Magnet Medical Email this Recruiter!
In a large metropolitan area, Nurse Floating Flo contracts to float between three hospitals within a 10 mile radius of her housing. Starting in the 6th week, the company ask her to float to a hospital 15 miles away, the 7th week she goes to one on the other side of the city, that is 30 miles away, plus one that is 17 miles away. The nurse is willing to take the first few, but after the behavior continues, she has had enough and voices this to her recruiter.
I would not have asked her to do this without prior, upfront expectations, of the furthest location and their 100% commitment/ok with this.
Baby Nurse Betty is a skilled labor and delivery nurse, who also can float to post-pardum care after the delivery as well as the well-newborn nursery. At 7:30pm, the staffing company hotline gets a call stating that they want her to float to the NICU, which is beyond her competency level. What is your company’s response?
I am not comfortable floating any of my RN's outside of their scope of practice. I would not even ask the RN to do this and would handle it myself with the client.
Nurse Roach is all excited about her first travel nursing assignment. She drives 750 miles to her new assignment housing. After getting the keys from management, she opens the door and three cockroaches scurry across the floor. After further investigation, she also finds a ring of mold in the shower. She can’t stand it and immediately texts you with pictures. How do you respond?
If we found her housing for her I would get a hotel for the night for the nurse and find new accommodations the next day or as quickly as possible as this is unacceptable. If I would not stay there nor would she be expected to!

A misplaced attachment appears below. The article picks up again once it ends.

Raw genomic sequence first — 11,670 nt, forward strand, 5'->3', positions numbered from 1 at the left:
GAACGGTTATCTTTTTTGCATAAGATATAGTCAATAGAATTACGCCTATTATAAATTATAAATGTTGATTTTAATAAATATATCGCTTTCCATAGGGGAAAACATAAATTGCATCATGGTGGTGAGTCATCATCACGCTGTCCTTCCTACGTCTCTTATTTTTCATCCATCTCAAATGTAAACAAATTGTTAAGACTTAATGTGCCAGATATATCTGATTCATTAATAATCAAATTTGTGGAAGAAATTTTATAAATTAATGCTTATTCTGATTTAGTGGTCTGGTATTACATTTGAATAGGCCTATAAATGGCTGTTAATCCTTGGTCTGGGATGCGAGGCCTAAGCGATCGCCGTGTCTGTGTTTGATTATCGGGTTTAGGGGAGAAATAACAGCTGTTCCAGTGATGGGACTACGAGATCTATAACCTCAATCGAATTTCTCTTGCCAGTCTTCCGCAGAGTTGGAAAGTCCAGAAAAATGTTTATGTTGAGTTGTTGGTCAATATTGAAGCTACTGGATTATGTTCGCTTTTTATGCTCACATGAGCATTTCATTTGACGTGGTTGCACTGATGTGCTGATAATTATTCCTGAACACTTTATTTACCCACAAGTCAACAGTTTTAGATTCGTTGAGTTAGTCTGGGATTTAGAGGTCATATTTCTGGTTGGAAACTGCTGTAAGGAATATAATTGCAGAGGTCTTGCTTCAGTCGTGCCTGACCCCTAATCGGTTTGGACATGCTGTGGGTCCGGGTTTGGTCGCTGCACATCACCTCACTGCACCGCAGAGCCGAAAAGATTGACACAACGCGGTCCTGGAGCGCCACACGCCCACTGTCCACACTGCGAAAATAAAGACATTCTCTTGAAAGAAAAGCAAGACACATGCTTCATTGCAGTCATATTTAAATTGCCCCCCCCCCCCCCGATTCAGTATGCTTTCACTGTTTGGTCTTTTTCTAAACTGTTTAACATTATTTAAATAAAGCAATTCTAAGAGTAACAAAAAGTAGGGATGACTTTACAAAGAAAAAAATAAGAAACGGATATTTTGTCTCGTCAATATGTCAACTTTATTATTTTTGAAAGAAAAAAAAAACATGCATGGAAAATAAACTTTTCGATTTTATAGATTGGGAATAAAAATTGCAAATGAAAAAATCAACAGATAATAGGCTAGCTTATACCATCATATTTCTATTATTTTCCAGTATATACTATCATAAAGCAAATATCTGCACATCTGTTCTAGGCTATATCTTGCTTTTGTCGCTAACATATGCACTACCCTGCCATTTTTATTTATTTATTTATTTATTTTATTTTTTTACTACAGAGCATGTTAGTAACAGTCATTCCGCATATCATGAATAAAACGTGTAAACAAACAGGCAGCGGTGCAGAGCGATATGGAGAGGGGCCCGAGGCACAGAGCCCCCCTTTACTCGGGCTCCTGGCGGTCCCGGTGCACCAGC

You have worked with Nurse Asthmatic for 3 years now and she has done a great job for you, when she takes an assignment in Southeast Colorado. She envisions magic mountains that reach to the sky, only to find that she has landed in wheat country. Not wanting to cause problems she continues to work and everything is fine, until harvest. She has an asthma attack, ends up in the hospital, and is told that she is going to miss at least 2 weeks of work related to asthma induced pneumonia. How do you work things out?
Send documentation to the facility and help her through the next few weeks.
You have worked hard to find Nurse Roulette a job in Las Vegas. You send the nurse a contract that she readily accepts, signs, and sends back. The next morning the bags are packed and Nurse Roulette is on the way to the assignment of her dreams. At 0800 she is out the door and to the hospital. Checking in with HR, they inform her that there is no contract between the hospital and the company, related to the fact that it has not been approved by HR. About the same time, the recruiting manager comes to you and tells you not to send Nurse Roulette on the assignment. This shouldn’t have happened, but unfortunately it does happen. What do you do?
Tell her the truth and my team and I all work together to find her a job that is as close as possible to start asap!
What would you like travel nurses to know about being a great traveling nurse and making your job easier?
Email this Recruiter!
You are there to help and not change "their way" of doing things. Don't oversell your skill set but also give yourself credit where credit is due! Make the most out of each job good or bad and remember its only 13 weeks and you can do anything "as long as its not unsafe or hostile" for 13 weeks so learn what you can and take away the positives!